The Government Accountability Office released a new version of the Government Auditing Standards, also known as the Yellow Book, in July of 2018. The updated standards are effective for financial statement audits, reviews, and other attestation engagements for the period ending on or after June 30, 2020 – This year!
The major update that happened with the 2018 version of the Yellow Book pertains to the rules auditors must follow when providing nonattest services. Nonattest services include items such as preparing the financial statements, proposing adjusting journal entries, preparing the data collection form, hosting and maintaining the depreciation schedule, etc. All of these items are the auditee’s management’s responsibility to prepare, but some have elected to have us, the auditors, prepare them on their behalf. In order for us to be able to perform nonattest services on management’s behalf, there are certain requirements that have to be met to make sure that our auditor independence is not impaired.
As auditors, we are required to identify, document, and evaluate any threats to our independence. Providing nonattest services creates a self-review threat, which is defined in the Yellow Book as “the threat that an auditor or audit organization that has provided nonaudit services will not appropriately evaluate the results of previous judgements made or services provided as part of the nonaudit services when forming a judgement significant to a GAGAS engagement.”
Once threats have been identified, auditors are required to evaluate these threats to independence. We need to consider if the threats are at a level that may impair our independence. If the threats are at a level where independence may be impaired, we then need to evaluate if there are any safeguards that could be applied to reduce these threats to an acceptable level and allow the auditor to maintain their independence.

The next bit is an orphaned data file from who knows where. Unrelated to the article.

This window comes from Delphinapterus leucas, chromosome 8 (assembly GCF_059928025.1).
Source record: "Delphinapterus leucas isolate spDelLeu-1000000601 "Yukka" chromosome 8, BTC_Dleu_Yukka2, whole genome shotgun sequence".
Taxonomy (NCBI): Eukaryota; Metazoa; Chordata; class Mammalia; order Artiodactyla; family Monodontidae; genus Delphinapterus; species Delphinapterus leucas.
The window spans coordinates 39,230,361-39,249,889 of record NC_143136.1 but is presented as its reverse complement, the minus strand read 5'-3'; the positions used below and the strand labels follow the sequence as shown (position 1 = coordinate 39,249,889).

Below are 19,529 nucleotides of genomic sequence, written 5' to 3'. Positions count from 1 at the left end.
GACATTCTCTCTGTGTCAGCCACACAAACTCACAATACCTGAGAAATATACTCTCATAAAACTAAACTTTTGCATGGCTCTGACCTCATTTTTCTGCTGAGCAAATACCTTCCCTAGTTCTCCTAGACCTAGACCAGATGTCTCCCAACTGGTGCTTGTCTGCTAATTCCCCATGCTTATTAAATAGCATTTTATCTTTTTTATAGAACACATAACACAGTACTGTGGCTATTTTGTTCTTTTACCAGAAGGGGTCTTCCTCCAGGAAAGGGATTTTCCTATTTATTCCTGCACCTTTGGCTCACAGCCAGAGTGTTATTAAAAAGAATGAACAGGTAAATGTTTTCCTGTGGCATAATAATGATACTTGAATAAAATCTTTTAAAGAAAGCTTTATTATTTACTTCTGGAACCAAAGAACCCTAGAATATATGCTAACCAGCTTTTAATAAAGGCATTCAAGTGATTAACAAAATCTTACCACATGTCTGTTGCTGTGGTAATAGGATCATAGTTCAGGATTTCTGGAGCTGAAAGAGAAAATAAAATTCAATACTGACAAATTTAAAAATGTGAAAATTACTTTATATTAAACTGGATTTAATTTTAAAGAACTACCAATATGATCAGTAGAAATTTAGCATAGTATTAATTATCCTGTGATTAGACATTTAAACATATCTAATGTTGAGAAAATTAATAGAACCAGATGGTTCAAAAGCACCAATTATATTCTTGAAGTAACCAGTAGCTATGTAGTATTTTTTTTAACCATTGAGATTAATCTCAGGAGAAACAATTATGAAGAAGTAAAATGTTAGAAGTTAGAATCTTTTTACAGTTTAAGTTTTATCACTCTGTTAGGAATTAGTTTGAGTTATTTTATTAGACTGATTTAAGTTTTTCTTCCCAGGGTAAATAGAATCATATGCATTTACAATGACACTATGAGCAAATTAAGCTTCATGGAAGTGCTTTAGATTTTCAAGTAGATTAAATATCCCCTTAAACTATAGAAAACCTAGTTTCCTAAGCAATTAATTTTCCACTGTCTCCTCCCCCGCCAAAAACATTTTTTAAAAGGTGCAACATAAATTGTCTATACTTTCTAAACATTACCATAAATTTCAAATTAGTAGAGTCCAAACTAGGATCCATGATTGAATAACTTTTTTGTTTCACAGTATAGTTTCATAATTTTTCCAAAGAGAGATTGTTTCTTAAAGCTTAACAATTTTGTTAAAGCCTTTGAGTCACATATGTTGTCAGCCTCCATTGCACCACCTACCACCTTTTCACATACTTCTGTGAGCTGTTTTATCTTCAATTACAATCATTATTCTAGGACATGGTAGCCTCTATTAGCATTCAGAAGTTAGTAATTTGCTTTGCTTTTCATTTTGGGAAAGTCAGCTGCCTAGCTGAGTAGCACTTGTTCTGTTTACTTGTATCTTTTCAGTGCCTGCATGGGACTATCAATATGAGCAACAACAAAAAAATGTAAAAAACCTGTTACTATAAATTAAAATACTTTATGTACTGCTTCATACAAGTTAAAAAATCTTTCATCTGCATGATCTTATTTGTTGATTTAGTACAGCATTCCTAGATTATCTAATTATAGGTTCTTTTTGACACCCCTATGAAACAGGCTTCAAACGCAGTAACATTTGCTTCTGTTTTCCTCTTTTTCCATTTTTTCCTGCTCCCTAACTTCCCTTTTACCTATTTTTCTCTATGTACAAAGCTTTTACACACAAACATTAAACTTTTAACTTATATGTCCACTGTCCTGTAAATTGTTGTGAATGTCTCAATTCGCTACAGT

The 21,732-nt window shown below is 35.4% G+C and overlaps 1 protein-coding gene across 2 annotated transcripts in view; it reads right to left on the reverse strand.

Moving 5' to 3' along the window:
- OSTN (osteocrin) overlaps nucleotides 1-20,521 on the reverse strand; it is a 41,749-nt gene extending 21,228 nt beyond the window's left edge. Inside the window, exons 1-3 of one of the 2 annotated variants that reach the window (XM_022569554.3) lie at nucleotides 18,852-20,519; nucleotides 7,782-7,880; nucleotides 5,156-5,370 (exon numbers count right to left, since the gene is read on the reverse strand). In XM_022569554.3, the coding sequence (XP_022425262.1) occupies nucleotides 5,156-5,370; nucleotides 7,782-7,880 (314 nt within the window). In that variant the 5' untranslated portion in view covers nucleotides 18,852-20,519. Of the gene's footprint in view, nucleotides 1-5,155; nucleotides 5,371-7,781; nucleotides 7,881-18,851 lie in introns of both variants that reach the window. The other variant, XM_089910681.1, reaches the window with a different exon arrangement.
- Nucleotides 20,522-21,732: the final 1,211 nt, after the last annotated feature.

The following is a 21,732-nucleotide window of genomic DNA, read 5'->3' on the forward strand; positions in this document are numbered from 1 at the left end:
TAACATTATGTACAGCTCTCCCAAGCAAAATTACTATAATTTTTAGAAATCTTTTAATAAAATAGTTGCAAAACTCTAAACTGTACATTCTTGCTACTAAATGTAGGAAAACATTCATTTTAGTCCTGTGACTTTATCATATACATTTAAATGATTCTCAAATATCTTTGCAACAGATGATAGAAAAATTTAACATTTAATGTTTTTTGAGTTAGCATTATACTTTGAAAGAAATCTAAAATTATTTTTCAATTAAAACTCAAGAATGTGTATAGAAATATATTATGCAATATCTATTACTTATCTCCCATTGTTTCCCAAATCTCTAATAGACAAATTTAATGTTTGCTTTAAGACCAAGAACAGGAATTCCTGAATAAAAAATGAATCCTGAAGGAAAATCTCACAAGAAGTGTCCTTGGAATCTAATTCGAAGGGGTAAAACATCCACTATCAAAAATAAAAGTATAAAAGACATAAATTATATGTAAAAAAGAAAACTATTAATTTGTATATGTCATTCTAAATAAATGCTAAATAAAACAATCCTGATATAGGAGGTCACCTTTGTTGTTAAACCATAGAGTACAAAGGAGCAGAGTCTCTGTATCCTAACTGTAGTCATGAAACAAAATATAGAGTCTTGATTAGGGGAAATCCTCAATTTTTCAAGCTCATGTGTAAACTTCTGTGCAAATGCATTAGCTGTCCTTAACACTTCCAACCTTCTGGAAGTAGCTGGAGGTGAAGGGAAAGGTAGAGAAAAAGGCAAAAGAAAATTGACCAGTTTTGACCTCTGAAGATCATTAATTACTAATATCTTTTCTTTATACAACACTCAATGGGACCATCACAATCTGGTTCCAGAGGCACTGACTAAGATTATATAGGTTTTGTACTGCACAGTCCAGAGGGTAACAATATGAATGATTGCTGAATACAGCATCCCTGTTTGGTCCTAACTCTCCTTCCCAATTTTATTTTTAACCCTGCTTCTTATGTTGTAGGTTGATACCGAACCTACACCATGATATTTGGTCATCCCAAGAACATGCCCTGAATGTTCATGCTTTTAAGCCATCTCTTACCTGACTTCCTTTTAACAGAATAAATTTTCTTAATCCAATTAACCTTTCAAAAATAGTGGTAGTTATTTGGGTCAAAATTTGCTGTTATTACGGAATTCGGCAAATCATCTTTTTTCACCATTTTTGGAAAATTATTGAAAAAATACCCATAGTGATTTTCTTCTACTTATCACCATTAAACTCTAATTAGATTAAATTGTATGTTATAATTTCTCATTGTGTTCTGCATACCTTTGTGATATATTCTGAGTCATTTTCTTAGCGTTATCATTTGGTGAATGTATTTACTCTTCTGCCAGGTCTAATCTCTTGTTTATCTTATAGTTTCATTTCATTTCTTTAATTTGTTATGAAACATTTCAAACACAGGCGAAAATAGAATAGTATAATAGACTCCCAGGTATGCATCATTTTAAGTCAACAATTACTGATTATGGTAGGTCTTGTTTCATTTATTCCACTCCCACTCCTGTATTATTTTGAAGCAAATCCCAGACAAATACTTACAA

Prior to accepting a new audit engagement, auditors are required to determine if the client has the Skills, Knowledge, and/or Experience (SKE) to accept responsibility for the financial statements. This is required for all audits. Once the auditor has determined there is someone with suitable SKE, there is still a threat to independence, but that can be mitigated by applying safeguards. SKE can be accomplished one of two ways:
- There may be someone within the organization who has the SKE or;
- Management may decide to contract the responsibility to someone outside the organization, for example another CPA firm.
Applying safeguards – this is where the auditee’s help is needed. According to the Yellow Book, safeguards are “actions or other measures, individually or in combination, that auditors and audit organizations take that effectively eliminate threats to independence or reduce them to an acceptable level.” There are many different types of safeguards that can be applied, but here are some examples that we commonly use:
- The auditors provide the person identified as having the SKE a copy of the drafted financial statements, proposed journal entries, and grouping schedules used to draft the financial statements for their review and approval. These are management’s financial statements, so they must accept and approve the work performed by the auditors.
- Have an auditor who was not a member of the engagement team review the work performed. BC+S always has an auditor not involved in the audit perform an independent review of the financial statements to look for any material errors that could be present.
Key Takeaways to Consider
- Yellow Book standards are putting more requirements in place when it comes to assessing nonattest work performed by auditors.
- Additional documentation and analysis are required by the auditors in order to comply with Yellow Book standards.
- When nonattest services are provided, auditors need to document what services are being provided, if there are threats to independence, and what safeguards will be applied to maintain auditor independence.
- Any nonattest services provided by your auditor are the responsibility of management. Management either needs to have the skills, knowledge, and/or experience to accept responsibility for the work performed by the auditor or assign this responsibility to an outside person, such as a contract CPA or accountant.